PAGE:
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1B visas are the world’s most sought-after work permits. The US issues 85,000 of them each year: 65,000 to foreigners hired abroad by corporations, and 20,000 to foreigners employed by universities and startups.
The latter share is set aside for people with advanced degrees from US universities; they’re known as H-1Bs “with a specialty occupation”. But in June 2014 four IT workers at Southern California Edison (SCE) revealed that it had chosen cheaper foreign workers over them – even though they were all more qualified than their replacements.
In order to hire someone on an H-1B visa you have to prove ‘non-displacement’. You have to show that your hiring will not adversely affect the wages or working conditions of existing workers in your company.
The SCE story showed that, far from proving non-displacement, employers can game the system to replace Americans with cheaper foreigners (see ‘How Edison tried to fool the US’). The purpose of such visas is no longer valid. We need a different visa for firms that want access to top talent from abroad but don’t have any Americans available.
This would allow firms to hire talented foreigners without breaking labour laws or the spirit of the H-1B programme. It might also encourage students in fields like maths and science to stay and work in America after they graduate, instead of returning home. Such a change could be included as part of comprehensive immigration reform that President Barack Obama has promised but which Congress so far shows no sign of delivering.
That wouldn’t stop large corporations doing what Edison did if they really want to gain an advantage over their competitors, but at least it would require them to pay for their lawbreaking.
The story also suggests that there is something wrong with the data on job applicants used by US immigration officials to decide who gets visas (see ‘How many H-1B visa applicants really have a STEM degree?’). It would be far better if the US outsourced decisions about who gets jobs to employers, not government officials.
Some companies use H-1Bs properly; others don’t. We need to get rid of the bad actors by ending the H-1B visa programme for everyone and replacing it with something more tightly controlled. The alternative is that Congress will eventually phase out all employment visas entirely – as Ronald Reagan did in 1986, when he curtailed the special arrangement giving farmworkers permanent residence rights.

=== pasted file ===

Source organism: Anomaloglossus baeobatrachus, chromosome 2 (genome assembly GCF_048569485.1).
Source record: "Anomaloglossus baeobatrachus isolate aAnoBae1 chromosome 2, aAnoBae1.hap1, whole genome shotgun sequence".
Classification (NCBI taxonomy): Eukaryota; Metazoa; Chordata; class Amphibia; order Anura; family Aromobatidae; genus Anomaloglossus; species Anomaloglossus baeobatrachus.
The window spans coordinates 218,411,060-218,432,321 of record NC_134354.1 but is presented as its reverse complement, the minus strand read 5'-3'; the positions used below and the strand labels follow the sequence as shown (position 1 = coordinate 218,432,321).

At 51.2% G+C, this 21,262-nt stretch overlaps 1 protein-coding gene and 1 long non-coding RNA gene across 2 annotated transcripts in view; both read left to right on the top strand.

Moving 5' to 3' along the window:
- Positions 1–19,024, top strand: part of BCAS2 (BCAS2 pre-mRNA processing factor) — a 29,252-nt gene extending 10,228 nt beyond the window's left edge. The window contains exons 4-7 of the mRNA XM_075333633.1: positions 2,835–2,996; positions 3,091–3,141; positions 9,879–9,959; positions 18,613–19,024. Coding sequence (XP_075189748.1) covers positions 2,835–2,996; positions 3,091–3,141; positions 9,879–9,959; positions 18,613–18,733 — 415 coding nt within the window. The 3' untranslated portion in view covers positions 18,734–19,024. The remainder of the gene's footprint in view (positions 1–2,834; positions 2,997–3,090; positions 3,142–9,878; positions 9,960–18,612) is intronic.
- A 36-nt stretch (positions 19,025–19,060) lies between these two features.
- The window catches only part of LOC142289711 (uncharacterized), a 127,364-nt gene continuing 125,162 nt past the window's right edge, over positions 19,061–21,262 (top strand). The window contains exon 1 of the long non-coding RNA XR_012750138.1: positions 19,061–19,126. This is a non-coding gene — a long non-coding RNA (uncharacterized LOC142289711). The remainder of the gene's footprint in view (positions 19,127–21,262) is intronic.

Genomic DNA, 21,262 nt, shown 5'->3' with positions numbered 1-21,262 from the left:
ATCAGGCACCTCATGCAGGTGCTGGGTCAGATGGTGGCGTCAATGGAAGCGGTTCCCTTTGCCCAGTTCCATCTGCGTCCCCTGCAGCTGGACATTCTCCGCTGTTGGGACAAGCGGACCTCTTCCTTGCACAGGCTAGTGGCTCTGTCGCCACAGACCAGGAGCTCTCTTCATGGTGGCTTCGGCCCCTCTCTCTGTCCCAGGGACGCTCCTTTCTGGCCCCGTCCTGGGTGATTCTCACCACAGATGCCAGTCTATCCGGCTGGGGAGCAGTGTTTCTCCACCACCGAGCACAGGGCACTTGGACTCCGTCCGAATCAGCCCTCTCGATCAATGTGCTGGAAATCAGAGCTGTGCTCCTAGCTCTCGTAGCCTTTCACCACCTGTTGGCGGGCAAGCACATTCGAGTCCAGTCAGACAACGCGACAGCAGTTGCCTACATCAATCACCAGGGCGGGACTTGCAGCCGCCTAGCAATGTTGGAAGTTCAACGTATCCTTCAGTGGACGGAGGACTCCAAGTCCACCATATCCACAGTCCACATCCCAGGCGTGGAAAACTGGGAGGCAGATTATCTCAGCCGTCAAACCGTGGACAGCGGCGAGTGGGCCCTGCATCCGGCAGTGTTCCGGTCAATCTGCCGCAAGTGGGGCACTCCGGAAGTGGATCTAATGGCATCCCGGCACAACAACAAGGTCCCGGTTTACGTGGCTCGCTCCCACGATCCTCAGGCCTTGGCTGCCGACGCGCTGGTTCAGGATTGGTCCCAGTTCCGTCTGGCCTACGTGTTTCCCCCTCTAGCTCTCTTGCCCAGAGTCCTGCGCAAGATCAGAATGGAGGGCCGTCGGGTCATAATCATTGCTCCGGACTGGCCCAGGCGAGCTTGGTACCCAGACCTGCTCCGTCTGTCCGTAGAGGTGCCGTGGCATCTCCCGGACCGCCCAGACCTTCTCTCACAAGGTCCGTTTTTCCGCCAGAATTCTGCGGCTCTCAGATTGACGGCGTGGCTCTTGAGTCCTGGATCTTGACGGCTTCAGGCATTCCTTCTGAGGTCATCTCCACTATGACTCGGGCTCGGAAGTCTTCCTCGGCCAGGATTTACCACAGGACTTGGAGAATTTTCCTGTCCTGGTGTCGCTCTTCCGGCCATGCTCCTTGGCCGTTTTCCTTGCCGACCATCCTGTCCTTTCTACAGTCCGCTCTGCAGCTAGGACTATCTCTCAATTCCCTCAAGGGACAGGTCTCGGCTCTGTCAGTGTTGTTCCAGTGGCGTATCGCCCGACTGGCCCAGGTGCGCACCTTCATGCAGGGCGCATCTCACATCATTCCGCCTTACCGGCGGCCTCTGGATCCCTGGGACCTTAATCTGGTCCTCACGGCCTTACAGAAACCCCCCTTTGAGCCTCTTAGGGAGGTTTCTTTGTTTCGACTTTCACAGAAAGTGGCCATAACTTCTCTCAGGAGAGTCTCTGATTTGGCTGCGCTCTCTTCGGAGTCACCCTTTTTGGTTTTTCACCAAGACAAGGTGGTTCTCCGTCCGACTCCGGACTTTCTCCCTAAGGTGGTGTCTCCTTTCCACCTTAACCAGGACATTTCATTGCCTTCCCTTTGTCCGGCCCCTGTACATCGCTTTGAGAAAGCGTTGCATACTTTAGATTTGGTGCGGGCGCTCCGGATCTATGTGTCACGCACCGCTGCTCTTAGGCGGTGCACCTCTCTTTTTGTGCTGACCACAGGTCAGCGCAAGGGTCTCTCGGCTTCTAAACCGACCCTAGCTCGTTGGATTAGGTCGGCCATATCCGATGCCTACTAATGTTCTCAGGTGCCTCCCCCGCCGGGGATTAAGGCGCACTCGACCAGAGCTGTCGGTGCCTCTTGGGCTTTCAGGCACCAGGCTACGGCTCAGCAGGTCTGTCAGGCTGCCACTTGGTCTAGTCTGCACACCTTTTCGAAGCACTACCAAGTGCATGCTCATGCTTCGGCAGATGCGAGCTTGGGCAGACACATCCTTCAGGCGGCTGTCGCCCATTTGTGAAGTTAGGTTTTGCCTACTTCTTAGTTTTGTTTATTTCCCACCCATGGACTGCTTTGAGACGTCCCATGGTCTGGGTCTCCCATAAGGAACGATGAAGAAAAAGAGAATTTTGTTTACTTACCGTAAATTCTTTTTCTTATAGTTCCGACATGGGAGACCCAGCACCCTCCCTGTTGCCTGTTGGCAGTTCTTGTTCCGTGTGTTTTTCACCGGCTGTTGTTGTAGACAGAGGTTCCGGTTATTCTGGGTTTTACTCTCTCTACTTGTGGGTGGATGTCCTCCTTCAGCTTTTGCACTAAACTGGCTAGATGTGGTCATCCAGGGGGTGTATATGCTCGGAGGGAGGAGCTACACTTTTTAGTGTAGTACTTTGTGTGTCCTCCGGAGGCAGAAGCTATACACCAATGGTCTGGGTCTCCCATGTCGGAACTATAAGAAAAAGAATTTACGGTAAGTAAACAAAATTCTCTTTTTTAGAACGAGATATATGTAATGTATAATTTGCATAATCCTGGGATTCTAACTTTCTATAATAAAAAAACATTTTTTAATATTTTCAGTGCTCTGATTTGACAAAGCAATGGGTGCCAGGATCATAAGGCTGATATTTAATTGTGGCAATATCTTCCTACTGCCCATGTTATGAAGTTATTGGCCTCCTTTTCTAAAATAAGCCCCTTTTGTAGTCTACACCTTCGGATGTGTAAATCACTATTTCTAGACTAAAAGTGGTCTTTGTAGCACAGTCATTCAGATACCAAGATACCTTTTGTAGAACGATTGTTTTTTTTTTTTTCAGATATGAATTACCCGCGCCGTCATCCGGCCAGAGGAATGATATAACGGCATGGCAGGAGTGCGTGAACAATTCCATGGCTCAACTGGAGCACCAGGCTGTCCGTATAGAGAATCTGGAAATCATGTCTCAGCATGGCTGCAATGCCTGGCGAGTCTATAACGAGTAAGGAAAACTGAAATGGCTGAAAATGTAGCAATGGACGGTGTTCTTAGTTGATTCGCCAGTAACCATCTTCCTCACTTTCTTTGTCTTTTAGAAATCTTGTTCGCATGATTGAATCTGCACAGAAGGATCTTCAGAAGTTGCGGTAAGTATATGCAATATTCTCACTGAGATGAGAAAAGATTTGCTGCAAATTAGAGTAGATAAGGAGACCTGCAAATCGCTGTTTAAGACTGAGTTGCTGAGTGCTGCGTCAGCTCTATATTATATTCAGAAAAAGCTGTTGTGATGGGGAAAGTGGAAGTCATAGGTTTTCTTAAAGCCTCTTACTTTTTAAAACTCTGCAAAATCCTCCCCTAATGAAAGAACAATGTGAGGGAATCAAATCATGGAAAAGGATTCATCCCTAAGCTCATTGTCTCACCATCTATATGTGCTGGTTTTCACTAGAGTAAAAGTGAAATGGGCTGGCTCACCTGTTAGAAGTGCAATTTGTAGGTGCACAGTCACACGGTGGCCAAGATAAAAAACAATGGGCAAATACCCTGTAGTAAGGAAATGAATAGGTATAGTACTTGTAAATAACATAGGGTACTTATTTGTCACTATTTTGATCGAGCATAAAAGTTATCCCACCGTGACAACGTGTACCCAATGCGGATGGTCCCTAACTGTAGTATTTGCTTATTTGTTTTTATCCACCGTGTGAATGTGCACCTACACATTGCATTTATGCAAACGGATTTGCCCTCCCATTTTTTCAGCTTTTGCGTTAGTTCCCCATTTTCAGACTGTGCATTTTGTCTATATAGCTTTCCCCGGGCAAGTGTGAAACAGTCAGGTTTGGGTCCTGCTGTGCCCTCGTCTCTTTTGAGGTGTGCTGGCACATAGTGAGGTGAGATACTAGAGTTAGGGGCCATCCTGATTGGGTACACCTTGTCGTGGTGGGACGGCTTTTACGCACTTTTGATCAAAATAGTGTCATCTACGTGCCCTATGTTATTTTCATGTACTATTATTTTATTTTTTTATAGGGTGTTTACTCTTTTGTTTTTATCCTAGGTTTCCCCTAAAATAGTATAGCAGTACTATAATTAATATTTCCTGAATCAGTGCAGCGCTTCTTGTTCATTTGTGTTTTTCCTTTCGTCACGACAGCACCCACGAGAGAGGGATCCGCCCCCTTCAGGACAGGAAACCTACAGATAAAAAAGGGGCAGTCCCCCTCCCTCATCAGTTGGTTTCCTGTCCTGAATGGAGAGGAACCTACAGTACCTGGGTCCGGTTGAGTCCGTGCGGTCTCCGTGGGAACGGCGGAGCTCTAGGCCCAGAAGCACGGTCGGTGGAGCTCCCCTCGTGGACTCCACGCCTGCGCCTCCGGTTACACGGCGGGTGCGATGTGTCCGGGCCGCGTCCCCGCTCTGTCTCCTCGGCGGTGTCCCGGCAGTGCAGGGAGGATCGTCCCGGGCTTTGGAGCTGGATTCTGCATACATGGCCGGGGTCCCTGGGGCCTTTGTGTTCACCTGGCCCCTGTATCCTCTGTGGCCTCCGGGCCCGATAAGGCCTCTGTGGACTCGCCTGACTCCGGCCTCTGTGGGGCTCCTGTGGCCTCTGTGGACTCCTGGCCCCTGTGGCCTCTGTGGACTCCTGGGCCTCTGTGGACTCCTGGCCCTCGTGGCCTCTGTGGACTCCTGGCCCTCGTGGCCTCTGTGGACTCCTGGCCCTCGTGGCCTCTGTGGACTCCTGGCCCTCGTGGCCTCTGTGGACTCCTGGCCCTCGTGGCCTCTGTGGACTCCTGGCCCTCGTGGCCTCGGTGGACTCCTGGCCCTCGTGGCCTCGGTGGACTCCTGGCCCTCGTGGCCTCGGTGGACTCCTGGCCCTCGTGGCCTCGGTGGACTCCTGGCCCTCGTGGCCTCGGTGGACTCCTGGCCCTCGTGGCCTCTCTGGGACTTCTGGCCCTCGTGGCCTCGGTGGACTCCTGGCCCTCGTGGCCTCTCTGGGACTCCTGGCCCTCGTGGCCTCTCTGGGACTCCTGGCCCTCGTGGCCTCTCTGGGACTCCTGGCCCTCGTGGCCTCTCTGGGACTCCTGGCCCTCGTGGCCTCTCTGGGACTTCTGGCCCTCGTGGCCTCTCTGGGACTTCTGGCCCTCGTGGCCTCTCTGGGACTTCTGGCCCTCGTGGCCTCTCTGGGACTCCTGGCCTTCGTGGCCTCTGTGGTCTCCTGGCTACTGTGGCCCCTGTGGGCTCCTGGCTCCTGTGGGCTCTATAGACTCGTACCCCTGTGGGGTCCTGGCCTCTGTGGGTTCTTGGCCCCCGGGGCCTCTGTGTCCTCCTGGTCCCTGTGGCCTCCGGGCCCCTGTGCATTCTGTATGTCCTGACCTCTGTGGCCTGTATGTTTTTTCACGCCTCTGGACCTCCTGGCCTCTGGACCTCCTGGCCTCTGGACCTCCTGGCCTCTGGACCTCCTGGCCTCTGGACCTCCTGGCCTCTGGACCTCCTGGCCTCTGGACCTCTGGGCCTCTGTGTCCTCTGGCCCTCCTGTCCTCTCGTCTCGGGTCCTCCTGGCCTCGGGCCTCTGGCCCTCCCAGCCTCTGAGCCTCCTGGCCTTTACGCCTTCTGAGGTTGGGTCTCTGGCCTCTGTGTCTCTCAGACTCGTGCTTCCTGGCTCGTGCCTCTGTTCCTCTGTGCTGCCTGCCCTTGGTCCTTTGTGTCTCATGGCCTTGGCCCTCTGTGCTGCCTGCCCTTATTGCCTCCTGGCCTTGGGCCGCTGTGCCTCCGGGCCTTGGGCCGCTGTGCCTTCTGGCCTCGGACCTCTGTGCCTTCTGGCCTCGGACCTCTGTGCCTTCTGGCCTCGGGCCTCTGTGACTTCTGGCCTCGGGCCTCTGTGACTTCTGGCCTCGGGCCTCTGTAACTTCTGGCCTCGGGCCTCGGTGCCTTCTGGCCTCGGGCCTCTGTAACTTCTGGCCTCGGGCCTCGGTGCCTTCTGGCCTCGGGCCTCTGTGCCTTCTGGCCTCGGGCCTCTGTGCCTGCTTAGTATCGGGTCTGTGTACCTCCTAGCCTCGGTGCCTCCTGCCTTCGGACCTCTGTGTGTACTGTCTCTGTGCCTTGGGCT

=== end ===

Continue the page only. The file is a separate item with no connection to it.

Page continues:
This need not be a choice between protecting American jobs and letting in more skilled workers from abroad. Several other countries already favour one over the other, and they still manage to do both.
In Australia, which has no H-1B visa programme, foreigners who are educated at local universities on scholarships can apply for permanent residence after working there for four years – if they have ‘exceptional talent’. The UK also issues five-year work permits through its Tier 1 Exceptional Talent visa program; but it sets strict limits on how many of these visas can go to people who aren’t graduates of British or European universities. Ireland issues renewable two-year work permits to anyone with an Irish degree or one from an international university that is a member of the EU’s Erasmus exchange programme.
Some countries, including Denmark, New Zealand and Switzerland, don’t allow firms to import workers at all; they hire them directly. Even in Singapore – which has an open immigration policy but where a third of the population is foreign-born – employers can get work permits only for people who have held important positions or won awards for their exceptional contributions to their industries.
That is what a smart visa system looks like. It protects jobs for citizens without being so restrictive that talent goes elsewhere. Countries with such systems seem to be better off than those that don’t (see Nature 494, 518–522; 2013). But America isn’t stuck with the current mess forever: it can shape its immigration system to fit whatever mix of goals it wants.